James Chesnut, Jr.

James Chesnut, Jr., was born at Camden, South Carolina, January 18, 1815. He was graduated from Princeton in 1835, read law, and began practice in the town of his birth. After a number of terms in the South Carolina house and senate, he was elected to the United States Senate in 1858. He resigned before the secession of his state, in order to participate in the convention which took South Carolina out of the Union and initiated the war. He was an aide to General Beauregard at Fort Sumter, a member of the Provisional Confederate Congress, and in 1862 resigned from the South Carolina executive council to serve on the staff of President Davis. On April 23, 1864 he was appointed brigadier general. After the war General Chesnut played a prominent part in the Reconstruction politics of the state, and stood next in importance only to ex-generals Wade Hampton and Matthew C. Butler in the fight to regain control of South Carolina from the carpetbag regime. He died at his home, "Sarsfield," in Camden, February 1, 1885. His wife, Mary (Boykin) Chesnut, wrote the revealing and informative Diary from Dixie, which has come to be a virtual primer of wartime life in Richmond and in the plantation South. General Chesnut is buried in a family burial ground near Camden, at Knights Hill. One of his paternal aunts was the mother of General Z. C. Deas.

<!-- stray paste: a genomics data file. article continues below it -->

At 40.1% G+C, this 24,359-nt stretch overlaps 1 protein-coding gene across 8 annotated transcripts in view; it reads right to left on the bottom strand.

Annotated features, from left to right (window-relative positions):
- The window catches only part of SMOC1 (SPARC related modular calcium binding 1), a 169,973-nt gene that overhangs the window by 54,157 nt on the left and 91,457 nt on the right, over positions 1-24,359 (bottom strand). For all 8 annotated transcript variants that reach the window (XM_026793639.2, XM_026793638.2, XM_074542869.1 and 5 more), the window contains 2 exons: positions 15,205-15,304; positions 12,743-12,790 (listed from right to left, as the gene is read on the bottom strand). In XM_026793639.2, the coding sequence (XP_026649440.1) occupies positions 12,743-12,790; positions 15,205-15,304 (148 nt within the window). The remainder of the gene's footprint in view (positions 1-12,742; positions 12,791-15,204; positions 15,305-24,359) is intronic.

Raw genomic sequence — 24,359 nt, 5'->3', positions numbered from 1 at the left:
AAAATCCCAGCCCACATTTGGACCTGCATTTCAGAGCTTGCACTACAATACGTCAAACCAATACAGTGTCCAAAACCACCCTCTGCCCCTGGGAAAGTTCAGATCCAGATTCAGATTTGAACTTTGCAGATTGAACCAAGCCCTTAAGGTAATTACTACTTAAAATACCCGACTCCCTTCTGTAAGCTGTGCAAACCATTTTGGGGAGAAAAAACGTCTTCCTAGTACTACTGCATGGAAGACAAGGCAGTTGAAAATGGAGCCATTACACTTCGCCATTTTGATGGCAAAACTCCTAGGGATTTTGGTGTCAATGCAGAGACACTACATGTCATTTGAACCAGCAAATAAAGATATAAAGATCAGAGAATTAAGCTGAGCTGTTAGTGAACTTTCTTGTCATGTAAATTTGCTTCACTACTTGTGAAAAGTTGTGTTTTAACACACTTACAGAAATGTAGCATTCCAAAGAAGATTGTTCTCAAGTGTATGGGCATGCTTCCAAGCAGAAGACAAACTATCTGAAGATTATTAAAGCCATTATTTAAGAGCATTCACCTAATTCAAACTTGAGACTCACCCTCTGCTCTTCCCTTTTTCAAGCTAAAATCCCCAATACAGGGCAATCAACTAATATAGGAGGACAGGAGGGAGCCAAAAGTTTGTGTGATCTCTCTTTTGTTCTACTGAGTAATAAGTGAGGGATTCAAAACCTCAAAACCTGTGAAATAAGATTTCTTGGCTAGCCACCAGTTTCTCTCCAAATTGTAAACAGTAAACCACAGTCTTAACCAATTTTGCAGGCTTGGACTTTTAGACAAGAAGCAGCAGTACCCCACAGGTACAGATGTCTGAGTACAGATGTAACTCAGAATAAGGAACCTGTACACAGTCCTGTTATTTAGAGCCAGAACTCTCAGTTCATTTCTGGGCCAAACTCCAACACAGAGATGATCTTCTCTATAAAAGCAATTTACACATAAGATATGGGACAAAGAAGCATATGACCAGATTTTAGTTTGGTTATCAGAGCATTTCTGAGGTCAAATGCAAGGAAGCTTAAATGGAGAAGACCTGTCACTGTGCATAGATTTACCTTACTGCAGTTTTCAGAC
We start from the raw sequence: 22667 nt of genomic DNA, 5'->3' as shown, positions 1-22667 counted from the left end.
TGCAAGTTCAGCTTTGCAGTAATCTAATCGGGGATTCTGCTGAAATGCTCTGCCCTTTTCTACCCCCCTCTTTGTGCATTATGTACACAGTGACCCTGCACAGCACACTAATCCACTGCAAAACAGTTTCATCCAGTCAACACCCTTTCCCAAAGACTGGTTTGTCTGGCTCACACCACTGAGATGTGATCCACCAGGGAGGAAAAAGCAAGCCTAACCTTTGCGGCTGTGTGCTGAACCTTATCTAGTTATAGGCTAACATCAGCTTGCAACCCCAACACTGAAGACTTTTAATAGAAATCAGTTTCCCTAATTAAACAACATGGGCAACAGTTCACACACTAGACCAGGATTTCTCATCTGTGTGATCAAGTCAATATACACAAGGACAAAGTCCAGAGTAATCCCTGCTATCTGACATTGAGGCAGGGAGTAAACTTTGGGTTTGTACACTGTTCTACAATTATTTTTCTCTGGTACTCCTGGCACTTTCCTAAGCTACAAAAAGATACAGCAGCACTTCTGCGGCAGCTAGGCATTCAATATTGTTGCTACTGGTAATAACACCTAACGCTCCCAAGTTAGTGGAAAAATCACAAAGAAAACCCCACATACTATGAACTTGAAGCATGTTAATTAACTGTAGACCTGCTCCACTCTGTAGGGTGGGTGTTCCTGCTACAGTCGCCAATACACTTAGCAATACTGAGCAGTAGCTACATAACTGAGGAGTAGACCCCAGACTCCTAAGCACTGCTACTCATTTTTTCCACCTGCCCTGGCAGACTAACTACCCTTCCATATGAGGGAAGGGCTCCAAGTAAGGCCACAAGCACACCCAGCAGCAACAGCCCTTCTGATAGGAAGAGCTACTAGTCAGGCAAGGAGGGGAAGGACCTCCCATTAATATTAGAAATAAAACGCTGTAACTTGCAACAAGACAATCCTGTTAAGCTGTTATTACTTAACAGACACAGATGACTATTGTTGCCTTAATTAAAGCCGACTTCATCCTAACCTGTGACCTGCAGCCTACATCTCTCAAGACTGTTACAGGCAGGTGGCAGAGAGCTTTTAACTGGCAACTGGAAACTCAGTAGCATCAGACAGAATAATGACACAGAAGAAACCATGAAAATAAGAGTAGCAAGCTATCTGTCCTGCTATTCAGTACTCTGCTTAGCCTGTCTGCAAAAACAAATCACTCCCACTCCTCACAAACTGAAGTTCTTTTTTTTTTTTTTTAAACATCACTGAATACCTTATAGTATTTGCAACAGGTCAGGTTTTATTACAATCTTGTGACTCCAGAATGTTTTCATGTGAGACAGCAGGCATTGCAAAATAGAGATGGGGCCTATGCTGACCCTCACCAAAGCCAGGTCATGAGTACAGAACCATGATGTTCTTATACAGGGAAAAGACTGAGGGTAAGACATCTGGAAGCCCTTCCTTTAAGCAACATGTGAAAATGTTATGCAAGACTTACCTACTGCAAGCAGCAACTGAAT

Previous Page

Ref: Generals in Gray, Lives of the Confederate Commanders by Ezra J. Warner.  Printed by Louisiana State University Press, Baton Rouge and London.